A WaPo reporter's anti-Israeli bias stretches from Sderot to Jakarta

When Washington Post reporter Scott Wilson did a stint as the paper's Jerusalem correspondent, he earned a well-deserved and well-documented reputation for anti-Israel bias, shading and spinning his copy to portray Israel in the darkest of hues while swallowing Palestinian narratives hook, line and sinker.  Wilson spared no effort in writing lengthy up-close and personal features about the plight of Palestinians in Gaza, but studiously avoided chronicling the plight of Israeli residents of Sderot when they were prime targets of thousands of missiles launched from Gaza.

So it comes as no surprise that Wilson has lost none of his pro-Palestinian proclivities in his new incarnation as the Post's White House correspondent.  In a dispatch from Jakarta, where he is covering President Obama's Asian trip, Wilson writes the following:

"The president's efforts to mend relations with the Islamic world were partly overshadowed by the reopening of a rupture between the United States and Israel.

"Obama criticized Israel for undermining two-month-old peace talks with new plans to build on land that Palestinians claim as their future capital.  At a news conference, he said of the Israeli government's project to construct 1,300 apartments in East Jerusalem, 'This kind of activity is never helpful when it comes to peace negotiations.'

"Israeli Prime Minister Netanyahu responded by asserting that 'Jerusalem isn't a settlement -- Jerusalem is the capital of Israel."

"Israel's construction in the occupied eastern part of the city, seized by the Israeli army in the 1967 Middle East war, has infuriated Palestinians, who view the work as a slow erosion of their future state."

This kind of Wilson reportage, as usual, is riddled with anti-Israel, pro-Palestinians spins, such as:

--In the same news conference, President Obama also was critical of the Palestinian side for failing to hew to his agenda to get negotiations going again.  But Wilson, ever an apologist for the Palestinians, fails to report that Obama told reporters:  "I'm concerned that we're not seeing each side make the extra effort involved to get a breakthrough."  Wilson's copy is devoid of any Obama unhappiness with the Palestinian side.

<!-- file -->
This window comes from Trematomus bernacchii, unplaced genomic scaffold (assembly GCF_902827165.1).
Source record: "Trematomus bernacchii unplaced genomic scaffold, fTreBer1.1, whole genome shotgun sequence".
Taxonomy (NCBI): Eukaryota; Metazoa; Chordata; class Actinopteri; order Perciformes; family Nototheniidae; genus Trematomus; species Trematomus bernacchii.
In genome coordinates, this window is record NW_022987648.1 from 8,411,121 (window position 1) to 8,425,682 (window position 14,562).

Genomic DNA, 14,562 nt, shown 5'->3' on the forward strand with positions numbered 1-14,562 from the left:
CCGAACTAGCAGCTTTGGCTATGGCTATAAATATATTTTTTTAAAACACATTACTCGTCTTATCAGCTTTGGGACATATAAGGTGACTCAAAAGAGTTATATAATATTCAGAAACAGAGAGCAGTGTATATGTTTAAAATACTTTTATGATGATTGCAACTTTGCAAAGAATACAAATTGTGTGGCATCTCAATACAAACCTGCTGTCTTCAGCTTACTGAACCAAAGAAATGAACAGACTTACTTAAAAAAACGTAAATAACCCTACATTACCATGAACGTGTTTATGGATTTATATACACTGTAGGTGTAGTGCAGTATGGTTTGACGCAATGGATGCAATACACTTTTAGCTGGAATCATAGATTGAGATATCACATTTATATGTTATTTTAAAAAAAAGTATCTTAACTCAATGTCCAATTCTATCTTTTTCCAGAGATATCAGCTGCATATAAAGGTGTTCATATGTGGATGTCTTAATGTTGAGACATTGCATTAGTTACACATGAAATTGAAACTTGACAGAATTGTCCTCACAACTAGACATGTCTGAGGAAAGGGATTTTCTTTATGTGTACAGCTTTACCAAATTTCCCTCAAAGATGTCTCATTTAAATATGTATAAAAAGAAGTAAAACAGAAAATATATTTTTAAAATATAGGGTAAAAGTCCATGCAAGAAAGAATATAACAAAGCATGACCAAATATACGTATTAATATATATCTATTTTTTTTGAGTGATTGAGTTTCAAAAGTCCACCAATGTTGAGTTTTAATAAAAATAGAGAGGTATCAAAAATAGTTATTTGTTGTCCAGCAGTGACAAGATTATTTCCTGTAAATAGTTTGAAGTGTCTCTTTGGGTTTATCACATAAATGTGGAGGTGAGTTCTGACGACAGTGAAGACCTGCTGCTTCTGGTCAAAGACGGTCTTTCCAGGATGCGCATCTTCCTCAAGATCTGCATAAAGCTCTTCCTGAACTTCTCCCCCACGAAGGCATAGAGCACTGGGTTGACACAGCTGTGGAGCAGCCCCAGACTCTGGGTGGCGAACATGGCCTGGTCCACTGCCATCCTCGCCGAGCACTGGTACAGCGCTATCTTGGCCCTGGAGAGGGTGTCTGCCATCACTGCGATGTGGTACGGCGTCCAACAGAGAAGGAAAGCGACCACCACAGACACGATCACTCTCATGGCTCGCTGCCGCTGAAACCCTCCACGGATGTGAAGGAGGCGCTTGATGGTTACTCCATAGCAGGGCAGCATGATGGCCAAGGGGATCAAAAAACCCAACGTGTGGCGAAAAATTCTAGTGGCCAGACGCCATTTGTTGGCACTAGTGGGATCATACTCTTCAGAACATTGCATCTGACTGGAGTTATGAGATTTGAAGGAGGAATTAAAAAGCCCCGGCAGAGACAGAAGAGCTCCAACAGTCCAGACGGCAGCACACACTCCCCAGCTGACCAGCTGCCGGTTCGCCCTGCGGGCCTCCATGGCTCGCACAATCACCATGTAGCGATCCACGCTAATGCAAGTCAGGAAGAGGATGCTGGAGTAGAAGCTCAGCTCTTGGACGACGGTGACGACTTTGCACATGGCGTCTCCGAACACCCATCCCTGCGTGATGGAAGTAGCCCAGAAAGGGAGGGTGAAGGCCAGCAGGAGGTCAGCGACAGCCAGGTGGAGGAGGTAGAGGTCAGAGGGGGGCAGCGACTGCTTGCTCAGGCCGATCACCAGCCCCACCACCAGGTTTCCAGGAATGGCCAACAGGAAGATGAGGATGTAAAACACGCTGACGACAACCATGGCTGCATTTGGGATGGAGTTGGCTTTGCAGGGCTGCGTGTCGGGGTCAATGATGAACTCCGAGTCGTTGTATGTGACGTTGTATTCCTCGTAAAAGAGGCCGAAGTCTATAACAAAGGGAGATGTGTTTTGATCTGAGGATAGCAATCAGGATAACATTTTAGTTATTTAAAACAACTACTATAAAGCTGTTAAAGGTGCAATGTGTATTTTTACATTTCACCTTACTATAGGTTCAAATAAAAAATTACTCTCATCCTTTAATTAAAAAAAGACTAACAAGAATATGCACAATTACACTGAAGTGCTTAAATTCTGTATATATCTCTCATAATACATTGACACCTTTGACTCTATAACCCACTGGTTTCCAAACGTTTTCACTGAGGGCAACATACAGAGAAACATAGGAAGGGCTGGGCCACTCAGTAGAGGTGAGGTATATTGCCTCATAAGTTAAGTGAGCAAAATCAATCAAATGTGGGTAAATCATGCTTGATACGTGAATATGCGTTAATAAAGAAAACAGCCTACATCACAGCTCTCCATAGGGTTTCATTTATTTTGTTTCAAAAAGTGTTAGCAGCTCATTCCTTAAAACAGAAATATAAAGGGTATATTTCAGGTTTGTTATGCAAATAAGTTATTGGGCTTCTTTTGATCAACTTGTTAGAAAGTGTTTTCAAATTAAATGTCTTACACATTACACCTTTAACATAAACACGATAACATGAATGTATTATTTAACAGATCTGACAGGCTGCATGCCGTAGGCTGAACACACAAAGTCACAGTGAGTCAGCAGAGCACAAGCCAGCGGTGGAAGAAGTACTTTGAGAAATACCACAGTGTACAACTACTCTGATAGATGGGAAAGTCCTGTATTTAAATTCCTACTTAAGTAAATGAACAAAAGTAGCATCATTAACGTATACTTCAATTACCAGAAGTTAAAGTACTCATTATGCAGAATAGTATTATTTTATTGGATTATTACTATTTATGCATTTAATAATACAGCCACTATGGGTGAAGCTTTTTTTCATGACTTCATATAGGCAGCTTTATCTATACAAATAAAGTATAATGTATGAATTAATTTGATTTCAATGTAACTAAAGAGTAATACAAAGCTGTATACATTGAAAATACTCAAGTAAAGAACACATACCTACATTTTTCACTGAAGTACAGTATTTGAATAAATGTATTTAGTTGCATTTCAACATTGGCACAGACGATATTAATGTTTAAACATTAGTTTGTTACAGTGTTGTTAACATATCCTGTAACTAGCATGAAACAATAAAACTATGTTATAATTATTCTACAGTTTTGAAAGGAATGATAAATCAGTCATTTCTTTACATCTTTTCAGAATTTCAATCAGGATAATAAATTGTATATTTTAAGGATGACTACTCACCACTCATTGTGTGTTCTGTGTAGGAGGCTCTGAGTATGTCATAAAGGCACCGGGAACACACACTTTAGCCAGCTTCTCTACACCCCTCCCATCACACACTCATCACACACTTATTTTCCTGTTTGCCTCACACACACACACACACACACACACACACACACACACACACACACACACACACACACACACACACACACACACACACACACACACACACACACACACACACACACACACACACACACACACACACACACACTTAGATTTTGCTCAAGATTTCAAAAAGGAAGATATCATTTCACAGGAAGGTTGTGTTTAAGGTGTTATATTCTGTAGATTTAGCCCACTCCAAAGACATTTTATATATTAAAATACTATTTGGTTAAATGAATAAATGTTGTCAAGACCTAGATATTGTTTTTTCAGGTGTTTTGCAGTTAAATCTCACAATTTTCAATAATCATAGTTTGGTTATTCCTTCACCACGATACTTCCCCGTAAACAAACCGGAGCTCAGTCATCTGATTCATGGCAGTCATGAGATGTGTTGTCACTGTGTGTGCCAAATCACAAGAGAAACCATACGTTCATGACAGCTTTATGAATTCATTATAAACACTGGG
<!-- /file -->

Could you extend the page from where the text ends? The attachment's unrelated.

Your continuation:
---Wilson falsely asserts that Israel has come up with "new" plans to build in eastern Jerusalem.  In fact, these are previously announced and duly reported plans.  The news peg for what Wilson grandiosely describes as a U.S.-Israel "rupture" is merely that Israeli authorities now have called for public comment on plans that have been in the mill for a long time.  There is nothing "new" about these plans.

--Wilson describes these building plans as highly provocative because they involve construction in the "occupied eastern part of Jerusalem, seized by Israel in the '67 war."  What he fails to report is that the apartments are slated to go up in entirely Jewish neighborhoods, notably in Har Homa, which boasts a population of 12,000 Jewish residents living on entirely Jewish-owned land, which was purchased by Jews after the First World War -- long before the 1967 war.

--Nor does Wilson report that when Israel reunified Jerusalem in 1967, in a defensive war against half a dozen Arab armies intent on destroying the Jewish state, it seized the eastern section from Jordan, which had captured it in a war of aggression against Israel in 1948.  From 1948 to 1967, the eastern part of Jerusalem was illegally occupied by Jordan in direct violation of the 1947 UN two-state partition plan.  During these 19 years, Jordan barred Jews from their most sacred Jerusalem shrines, yet didn't use its hold on eastern Jerusalem and the West Bank to set up a Palestinian state. The "international community: -- a favorite reference point in Wash. Post reportage of the Israeli-Palestinian conflict -- never accepted or recognized Jordanian sovereignty over eastern Jerusalem.  Wilson, however, erases all this history because it doesn't comport with his view that Jews have no inherent right to live in eastern Jerusalem, including the Old City with all its religious sites.

--Wilson also fails to point out that since the 1,300 apartments are slated entirely for Jewish neighborhoods of Jerusalem, they will remain part of Israel under any rational, realistic two-state scenario.

--Wilson conveniently omits several salient points in Netanyahu's rebuttal -- that while for the last 40 years there has been construction throughout Jerusalem -- east and west --  this didn't hamper negotiations that led to Israeli-Egyptian and Israeli-Jordanian peace treaties.  Also, that during the last 17 years, such construction did not prevent a lengthy series of direct negotiations between Israel and the Palestinians, including grants of extensive powers to the Palestinian Authority over the West Bank's major Palestinian population centers.

--Bottom line:  Logic, reality, and  factual history don't matter to Wilson.  What solely matters is that Har Homa sits on land that the Palestinians want and that Palestinians are "infuriated" when Israel doesn't kowtow to all their desires.  Palestinian wishes trump everything else, as far as Wilson is concerned.

Anti-Israel bias the Wilson way -- by commission and omission.